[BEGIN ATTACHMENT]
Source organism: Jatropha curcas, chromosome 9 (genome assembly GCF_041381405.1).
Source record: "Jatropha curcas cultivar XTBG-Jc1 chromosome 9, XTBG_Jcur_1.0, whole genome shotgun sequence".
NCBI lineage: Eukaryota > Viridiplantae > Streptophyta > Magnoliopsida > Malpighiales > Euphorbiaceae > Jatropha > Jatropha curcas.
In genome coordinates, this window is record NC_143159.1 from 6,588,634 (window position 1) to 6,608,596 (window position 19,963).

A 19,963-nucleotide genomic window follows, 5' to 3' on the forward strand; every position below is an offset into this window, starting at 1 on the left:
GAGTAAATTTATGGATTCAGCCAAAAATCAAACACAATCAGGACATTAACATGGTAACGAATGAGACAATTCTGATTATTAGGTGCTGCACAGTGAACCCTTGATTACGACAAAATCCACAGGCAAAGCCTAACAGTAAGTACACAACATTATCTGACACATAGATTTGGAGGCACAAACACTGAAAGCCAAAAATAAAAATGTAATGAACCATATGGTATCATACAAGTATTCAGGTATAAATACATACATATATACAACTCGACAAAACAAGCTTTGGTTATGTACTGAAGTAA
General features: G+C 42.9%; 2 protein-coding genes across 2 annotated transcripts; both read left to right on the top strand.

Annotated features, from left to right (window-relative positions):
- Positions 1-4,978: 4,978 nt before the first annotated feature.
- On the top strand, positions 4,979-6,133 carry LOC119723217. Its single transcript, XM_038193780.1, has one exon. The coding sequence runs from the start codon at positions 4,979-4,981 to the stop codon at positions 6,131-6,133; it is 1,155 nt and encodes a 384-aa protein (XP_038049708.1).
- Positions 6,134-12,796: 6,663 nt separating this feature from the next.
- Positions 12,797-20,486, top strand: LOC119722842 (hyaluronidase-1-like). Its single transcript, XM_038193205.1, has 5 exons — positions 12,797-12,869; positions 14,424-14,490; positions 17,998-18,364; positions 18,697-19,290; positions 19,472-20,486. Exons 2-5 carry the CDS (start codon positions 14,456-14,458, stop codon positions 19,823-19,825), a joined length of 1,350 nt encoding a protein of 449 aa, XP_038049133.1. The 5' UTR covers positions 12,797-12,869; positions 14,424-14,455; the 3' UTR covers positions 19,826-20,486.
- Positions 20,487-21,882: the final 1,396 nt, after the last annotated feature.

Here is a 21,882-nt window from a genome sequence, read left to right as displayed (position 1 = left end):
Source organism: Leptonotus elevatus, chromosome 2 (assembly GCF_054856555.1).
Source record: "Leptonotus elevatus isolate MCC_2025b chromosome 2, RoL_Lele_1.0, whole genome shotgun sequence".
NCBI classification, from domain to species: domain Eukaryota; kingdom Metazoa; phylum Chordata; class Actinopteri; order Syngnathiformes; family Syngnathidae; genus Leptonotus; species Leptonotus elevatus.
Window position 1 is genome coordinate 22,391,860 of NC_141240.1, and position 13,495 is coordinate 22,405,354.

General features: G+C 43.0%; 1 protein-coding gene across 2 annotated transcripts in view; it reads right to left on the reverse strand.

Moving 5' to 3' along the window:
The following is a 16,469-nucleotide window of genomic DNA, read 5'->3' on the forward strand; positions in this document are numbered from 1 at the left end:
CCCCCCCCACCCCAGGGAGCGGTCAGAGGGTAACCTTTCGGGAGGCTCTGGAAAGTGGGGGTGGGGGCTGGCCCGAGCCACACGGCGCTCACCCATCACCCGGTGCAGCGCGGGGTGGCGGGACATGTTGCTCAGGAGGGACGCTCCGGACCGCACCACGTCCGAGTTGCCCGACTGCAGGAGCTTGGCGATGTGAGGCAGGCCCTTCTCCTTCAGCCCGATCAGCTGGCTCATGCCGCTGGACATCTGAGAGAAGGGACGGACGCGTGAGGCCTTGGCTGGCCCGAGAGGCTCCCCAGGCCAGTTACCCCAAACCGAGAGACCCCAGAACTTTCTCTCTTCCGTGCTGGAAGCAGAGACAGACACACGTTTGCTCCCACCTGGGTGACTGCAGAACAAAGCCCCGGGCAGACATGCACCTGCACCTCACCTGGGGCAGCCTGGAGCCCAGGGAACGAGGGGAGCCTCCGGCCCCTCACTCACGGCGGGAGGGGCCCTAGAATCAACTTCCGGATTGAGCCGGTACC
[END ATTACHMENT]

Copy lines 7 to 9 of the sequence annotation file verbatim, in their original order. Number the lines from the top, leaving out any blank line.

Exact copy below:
General features: G+C 42.9%; 2 protein-coding genes across 2 annotated transcripts; both read left to right on the top strand.

Annotated features, from left to right (window-relative positions):
- Positions 1-4,978: 4,978 nt before the first annotated feature.